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AB0844 Falls: risk and prevention in private rheumatology practice
  1. L Poulain1,
  2. V Strotz2,
  3. X Grapton3,
  4. P Lemesle4,
  5. on behalf of Groupe CREER
  1. 1Private Rheumatology Practice, la Garenne-Colombes
  2. 2Private Rheumatology Practice, Antony
  3. 3Private Rheumatology Practice, Colombes
  4. 4Private Rheumatology Practice, Bois-Colombes, France

Abstract

Background Menopaused and osteoporotic women have a higher risk of fractures when falling. Fall prevention is important when taking care of those women.

Objectives After identifying fall risk factors, defining the % of fractured fallers and the part of osteoporotic women in this population, we want to evaluate the relevance of balance tests and to favor prevention measures for those patients.

Methods 110 patients, 60 years and older (including 24 controls), having falled within a year, have seen 28 private practice rheumatologists in the larger Paris area and were subject of our multicentre retrospective study.

Results Fallers mean age was 75 years.

37% of the fallers within a year fractured after falling. Among them, 95% were post-menopausal fractures versus 64% when including the control group.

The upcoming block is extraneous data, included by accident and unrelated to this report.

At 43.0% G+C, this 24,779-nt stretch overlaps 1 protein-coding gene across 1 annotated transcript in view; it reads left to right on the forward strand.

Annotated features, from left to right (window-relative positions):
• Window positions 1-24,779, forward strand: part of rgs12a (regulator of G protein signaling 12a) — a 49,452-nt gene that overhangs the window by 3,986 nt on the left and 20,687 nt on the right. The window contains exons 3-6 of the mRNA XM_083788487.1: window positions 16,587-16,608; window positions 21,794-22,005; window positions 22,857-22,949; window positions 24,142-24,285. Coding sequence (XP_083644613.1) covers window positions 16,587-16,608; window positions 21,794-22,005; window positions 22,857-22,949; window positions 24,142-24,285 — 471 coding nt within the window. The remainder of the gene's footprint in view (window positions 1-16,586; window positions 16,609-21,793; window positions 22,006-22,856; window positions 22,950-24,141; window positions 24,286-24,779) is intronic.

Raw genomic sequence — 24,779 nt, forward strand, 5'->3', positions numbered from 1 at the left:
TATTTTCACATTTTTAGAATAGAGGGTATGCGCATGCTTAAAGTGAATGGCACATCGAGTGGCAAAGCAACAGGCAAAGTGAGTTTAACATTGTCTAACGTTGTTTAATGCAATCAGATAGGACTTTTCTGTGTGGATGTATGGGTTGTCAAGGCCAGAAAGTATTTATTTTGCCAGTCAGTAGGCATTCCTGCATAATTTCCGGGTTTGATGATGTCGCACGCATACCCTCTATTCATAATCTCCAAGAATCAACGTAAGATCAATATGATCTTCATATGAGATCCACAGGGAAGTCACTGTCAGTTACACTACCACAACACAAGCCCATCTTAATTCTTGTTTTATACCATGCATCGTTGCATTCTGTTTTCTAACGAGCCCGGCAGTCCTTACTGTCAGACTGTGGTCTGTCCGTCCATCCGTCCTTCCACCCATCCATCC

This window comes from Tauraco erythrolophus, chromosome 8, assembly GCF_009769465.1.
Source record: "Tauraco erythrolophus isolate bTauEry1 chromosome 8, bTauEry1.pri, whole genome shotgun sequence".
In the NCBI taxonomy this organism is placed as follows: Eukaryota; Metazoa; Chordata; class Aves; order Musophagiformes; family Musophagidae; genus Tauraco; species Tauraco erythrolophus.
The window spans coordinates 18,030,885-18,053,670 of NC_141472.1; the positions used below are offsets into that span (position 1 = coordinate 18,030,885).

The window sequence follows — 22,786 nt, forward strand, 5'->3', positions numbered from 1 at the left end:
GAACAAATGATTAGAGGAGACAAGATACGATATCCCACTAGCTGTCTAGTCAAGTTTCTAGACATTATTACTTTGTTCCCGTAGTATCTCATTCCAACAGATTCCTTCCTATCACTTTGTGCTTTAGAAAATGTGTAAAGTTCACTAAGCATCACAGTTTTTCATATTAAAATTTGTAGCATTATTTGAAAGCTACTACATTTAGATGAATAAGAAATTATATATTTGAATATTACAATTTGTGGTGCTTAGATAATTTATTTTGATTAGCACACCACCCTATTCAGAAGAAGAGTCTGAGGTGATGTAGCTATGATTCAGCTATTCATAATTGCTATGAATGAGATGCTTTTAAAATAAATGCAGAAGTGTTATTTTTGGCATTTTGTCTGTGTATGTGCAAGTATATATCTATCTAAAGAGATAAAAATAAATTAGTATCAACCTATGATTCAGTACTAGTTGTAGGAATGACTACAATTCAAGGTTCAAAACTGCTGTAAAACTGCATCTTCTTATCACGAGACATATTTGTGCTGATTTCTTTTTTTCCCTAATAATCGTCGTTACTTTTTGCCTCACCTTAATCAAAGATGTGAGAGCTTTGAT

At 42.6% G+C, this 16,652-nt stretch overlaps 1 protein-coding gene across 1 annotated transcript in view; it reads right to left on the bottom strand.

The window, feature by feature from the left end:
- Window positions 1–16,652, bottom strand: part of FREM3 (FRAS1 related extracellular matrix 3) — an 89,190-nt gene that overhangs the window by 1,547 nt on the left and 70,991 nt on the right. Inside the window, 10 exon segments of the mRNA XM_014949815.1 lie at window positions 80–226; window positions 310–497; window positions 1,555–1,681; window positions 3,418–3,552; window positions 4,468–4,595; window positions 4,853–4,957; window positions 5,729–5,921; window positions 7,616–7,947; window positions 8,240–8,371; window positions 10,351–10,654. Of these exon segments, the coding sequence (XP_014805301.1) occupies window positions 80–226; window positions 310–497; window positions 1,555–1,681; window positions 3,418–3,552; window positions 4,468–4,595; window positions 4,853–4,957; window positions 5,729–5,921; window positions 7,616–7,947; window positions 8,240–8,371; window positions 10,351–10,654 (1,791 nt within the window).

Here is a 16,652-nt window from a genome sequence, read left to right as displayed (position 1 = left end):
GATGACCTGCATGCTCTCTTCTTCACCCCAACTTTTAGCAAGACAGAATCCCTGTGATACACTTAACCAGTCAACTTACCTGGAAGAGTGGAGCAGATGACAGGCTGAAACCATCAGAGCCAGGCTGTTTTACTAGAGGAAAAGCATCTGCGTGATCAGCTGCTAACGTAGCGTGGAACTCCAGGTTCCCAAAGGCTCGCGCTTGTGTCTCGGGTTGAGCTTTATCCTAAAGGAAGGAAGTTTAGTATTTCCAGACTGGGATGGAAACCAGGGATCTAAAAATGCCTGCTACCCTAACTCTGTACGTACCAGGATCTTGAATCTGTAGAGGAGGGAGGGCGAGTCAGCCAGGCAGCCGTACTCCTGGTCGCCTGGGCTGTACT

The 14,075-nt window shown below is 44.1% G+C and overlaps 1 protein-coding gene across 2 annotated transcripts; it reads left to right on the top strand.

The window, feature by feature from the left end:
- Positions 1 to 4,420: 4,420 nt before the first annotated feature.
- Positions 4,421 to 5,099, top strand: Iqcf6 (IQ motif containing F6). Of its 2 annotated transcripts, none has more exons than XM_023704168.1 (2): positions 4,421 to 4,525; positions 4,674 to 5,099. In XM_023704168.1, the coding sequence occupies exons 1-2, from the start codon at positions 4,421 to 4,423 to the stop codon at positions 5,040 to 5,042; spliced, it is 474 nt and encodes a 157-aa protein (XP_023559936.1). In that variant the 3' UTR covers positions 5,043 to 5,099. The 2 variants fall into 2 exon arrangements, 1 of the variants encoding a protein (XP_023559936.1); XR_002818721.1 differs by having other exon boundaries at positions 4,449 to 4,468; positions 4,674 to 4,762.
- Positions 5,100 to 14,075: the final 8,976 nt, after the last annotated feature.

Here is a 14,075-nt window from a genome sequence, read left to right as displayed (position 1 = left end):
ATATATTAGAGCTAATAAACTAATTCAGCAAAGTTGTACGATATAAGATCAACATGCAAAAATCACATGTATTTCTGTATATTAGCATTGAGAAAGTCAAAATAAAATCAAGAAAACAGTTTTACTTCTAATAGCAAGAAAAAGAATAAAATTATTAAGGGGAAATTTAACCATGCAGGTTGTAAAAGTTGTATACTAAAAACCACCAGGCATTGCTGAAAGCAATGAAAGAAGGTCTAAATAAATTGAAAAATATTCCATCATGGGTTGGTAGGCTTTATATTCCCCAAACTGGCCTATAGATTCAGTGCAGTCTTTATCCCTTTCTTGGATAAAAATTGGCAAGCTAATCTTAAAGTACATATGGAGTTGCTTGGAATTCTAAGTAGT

Post-fall or post menopausal fracture sites are identical. In order: spine 26%, wrist 18%, ribs 6%.

The circumstances of the falls are: 1) lack of attention 2) slipping 3) stumbling.

61% of the fallers have at least one physical activity, among them 71% a weight-bearing physical activity. The most common physical activity was walking (46%).

Among the fractured, 32% had physical activity, 42% hadn't.

72% of the fallers had at least one fall risk factor: 94% had intrinsic risk factors, 28% extrinsic, and an average of 2 risk factors within the older than 80 years.

Intrinsic factors: 1) osteo-articular 2) eye-vision 3) postural 4) drugs, out of 13 items.

Extrinsic: 1) obstacles 2) footwear out of 7 items.

45% of the fallers within a year had at least one osteoporosis risk factor: 1) low body mass index

2) cortico-steroids 3) early menopausis 4) smoking, out of 9 items.

70% of our patients had vitamin D level>30 ng/l (as recommanded)

69% of the patients had recent bone density measures: bone density was lower only at femoral neck of fractured fallers versus non fractured fallers.

The unipodal balance test (positive when standing less than 5 seconds) was relevant in 42% of the patients with or without fractures. Get up and go test was not relevant in our study population.

94% of the rheumatologists participating in the study recommend at least 2 fall prevention measures: 1) correct vitamin D levels 2) physical activity 3) reeducation 4) eye vision correction, out of 12 items.

Conclusions A significant part of menopaused women with anteriority of falls and fractures will refracture after falling again. Beside treating osteoporosis, we should identify potential fallers by doing unipodal tests, consider and correct fall risk factors, encourage those patients to keep on physical activity and prescribe reeducation.

Disclosure of Interest None declared

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